The Significance of Kosovo From The Point of View of Bosnia and Herzegovina
Questions of the legitimacy of an independent state have become particularly topical today in light of the debate over the status of Kosovo. These discussions are still needlessly being politicized and carry over into Bosnia and Herzegovina, with attempts to “internationalize” the problem of Kosovo, particularly as a means of exerting pressure on the international community from Belgrade and Banja Luka, by equating the position of Republika Srpska with that of Kosovo. As a result, what seems at first glance to be a persuasive analogy turns out to be a false dilemma: if Kosovo cannot remain in Serbia, why should Republika Srpska remain in Bosnia and Herzegovina. The answer to why Republika Srpska is not the same as Kosovo may lie behind Allen Buchanan’s point that “states are not legitimate if they (1) threaten the lives of significant portions of their populations by a policy of ethnic or religious persecution, or if they (2) exhibit institutional racism that deprives a substantial proportion of the population of basic economic and political rights.”
If we consider Serbia and Bosnia and Herzegovina, and the position of Kosovo and Republika Srpska as their entities, significant differences become apparent. First and foremost, for several decades now Belgrade’s nationalist politics have proven to be a threat to a significant sector of its population – the Kosovo Albanians. This threat had already been expressed in the shape of ethnic or religious persecution, and culminated in the late 1990s when the Yugoslav army entirely ethnically cleansed Kosovo of its Albanians, prompting international intervention. What preceded this brutal military action by Belgrade was decades of institutional racism, depriving a significant proportion of the population of the state of its fundamental economic and political rights. The institutions of autonomous Kosovo were to be abolished in the late 1980s, and the total exclusion of Albanians from public and political life in Kosovo, accompanied by an armed campaign, called into question the legitimacy of the state of Serbia on that part of its territory.
And what about the position of Republika Srpska within Bosnia and Herzegovina? It is the very opposite. Republika Srpska cannot therefore enjoy the same status as Kosovo, since Serbia meets both conditions for the loss of legitimacy in Kosovo, whereas Bosnia and Herzegovina is in no position to do so in the territory of Republika Srpska. Bosnia and Herzegovina does not remotely have the capacity to be a threat to a significant proportion of its population, nor is there any marked political platform expressed as a policy of ethnic and religious persecution of the Bosnian Serbs in Republika Srpska, nor is it in a position to institutional racism depriving the Bosnian Serbs in Republika Srpska of their fundamental economic and political rights. In fact, it is rather the other way about – it is Republika Srpska, or part of it at least, to echo the verdict of the International Court of Justice, that had a policy of ethnic and religious persecution of the non-Serb population during the war and maintains it in peacetime with the help of institutional racism that marginalizes a significant proportion of its population politically and economically – the Bosniacs and Croats. The real question, then, is not whether Bosnia and Herzegovina has legitimacy as a state, but whether Republika Srpska can be said to have any legitimacy, since we see that on both grounds this entity is delegitimizing itself and that now, following the verdict of the International Court of Justice, we are not questioning the very legitimacy of this entity. If Milorad Dodik’s wishes regarding the right to secession in the absence of any injustice towards Republika Srpska were to be met (always supposing the very position of this entity in Bosnia and Herzegovina is not regarded as an “injustice” in the minds of ethnonationalist politicians) by virtue of a false analogy with Kosovo, it would constitute a dangerous precedent…. Exercise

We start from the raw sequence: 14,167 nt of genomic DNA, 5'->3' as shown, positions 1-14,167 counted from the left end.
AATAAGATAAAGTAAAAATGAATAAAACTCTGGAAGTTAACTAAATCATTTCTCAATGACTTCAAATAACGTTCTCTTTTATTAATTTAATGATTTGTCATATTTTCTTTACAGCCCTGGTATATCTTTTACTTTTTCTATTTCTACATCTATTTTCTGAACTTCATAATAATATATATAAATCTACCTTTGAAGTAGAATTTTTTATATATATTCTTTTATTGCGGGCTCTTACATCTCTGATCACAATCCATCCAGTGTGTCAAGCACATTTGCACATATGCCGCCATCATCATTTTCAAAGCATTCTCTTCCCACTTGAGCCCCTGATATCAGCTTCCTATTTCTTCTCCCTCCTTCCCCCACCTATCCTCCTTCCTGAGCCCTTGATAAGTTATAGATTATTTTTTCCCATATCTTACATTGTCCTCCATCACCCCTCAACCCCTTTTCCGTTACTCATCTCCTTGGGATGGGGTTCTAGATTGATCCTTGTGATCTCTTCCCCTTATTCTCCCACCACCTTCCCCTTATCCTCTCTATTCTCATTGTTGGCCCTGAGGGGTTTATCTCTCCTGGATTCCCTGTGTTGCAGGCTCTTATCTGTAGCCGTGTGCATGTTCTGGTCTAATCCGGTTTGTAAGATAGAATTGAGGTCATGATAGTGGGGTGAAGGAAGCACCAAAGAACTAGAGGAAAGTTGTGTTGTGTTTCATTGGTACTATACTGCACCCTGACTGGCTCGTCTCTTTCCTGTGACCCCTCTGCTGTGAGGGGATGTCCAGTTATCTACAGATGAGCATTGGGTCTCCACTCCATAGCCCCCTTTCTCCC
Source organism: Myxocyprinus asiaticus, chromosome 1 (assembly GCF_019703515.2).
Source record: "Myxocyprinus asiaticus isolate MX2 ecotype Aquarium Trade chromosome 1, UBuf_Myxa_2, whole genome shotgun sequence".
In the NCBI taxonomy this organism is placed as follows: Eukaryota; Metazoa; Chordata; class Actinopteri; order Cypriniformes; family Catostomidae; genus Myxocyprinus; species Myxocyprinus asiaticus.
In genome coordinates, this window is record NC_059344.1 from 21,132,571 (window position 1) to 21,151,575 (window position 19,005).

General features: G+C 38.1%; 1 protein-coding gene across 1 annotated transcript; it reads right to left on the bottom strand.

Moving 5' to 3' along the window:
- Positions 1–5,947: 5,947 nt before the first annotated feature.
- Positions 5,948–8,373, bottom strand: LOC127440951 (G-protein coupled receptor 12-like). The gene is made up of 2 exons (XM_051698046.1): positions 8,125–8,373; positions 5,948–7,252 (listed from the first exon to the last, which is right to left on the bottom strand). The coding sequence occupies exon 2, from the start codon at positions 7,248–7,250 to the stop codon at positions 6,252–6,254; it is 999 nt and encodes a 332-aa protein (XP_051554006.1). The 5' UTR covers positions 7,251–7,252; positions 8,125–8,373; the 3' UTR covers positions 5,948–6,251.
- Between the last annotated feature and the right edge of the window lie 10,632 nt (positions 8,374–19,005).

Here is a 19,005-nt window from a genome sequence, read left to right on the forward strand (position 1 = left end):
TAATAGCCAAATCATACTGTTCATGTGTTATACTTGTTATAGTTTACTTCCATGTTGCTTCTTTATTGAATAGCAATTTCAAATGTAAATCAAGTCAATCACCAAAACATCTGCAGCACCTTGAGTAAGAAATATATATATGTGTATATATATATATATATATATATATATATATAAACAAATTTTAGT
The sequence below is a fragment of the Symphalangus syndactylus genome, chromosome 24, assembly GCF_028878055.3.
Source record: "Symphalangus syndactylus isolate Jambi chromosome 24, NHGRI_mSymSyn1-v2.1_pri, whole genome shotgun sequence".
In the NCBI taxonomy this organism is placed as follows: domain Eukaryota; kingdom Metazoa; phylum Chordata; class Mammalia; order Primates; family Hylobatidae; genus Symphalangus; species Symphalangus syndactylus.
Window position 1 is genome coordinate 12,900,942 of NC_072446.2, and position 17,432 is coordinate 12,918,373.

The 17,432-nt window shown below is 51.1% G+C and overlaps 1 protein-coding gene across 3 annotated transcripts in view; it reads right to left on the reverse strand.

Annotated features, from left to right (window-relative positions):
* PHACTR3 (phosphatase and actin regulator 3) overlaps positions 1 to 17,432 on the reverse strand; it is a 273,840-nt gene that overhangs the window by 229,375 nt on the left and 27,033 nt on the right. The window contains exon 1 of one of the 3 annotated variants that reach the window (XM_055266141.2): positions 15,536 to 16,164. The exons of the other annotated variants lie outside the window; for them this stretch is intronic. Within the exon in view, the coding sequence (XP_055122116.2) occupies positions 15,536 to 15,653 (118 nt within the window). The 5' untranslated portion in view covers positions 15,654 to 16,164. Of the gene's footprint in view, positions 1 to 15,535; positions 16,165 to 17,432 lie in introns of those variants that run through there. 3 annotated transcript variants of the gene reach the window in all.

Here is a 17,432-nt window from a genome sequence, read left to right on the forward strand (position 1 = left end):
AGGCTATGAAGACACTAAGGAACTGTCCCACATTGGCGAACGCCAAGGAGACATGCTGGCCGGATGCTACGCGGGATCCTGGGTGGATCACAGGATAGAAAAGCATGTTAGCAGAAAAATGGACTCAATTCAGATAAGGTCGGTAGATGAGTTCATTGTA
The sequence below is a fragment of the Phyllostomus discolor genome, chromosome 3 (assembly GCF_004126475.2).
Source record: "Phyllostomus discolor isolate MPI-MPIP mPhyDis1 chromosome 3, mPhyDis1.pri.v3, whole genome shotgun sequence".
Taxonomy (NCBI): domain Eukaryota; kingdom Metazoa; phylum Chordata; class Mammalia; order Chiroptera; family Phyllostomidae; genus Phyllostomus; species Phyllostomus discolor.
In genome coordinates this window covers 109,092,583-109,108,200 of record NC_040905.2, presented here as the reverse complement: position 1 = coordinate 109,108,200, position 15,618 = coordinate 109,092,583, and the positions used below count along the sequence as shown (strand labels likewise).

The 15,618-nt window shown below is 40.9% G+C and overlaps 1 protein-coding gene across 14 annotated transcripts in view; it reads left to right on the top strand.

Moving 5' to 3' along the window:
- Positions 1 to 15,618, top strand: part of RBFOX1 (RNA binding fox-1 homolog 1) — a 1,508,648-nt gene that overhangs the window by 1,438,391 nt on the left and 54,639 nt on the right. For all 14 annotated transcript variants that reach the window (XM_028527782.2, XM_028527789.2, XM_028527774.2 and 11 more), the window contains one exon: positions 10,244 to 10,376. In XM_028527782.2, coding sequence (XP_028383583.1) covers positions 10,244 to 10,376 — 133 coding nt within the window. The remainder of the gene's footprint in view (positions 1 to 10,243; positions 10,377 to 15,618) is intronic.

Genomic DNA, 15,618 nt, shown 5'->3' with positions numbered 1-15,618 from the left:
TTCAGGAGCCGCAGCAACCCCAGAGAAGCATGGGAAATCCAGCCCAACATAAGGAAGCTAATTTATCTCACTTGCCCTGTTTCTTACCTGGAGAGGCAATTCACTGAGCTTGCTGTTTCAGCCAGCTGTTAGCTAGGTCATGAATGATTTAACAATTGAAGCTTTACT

No state can claim legitimacy if it systematically rides roughshod over the dignity of the free citizen, if its constitutional foundation means not only that it lives in a permanent state of crisis provoked by nationalism, but that its very constitution generates crisis that stands in the way of any kind of rational state organization, revealing a continued absence of the need for acting for the “general good.” What is at work in Bosnia and Herzegovina is the denigratory ethnic abuse of the citizen, perpetrated in union with the ethnopolitics gathered around the so-called national parties and representatives of the international community and enacted into law by the Constitution, along with the devastating knowledge that Dayton Bosnia and Herzegovina is based on the crudest form of discrimination deriving from the collectivist features of ethnic affiliation construed as biological. As a result, the much-vaunted collectivist right of a people to self-determination has completely wiped out a civilizationally older right, the right of the citizen to self-definition.
Translated by Saba Risaluddin – © 2008 Saba Risaluddin
(Excerpted from We, The Citizens of Ethnopolis)
The preceding text is copyright of the author and/or translator and is licensed under a Creative Commons Attribution-NonCommercial-NoDerivs 3.0 Unported License.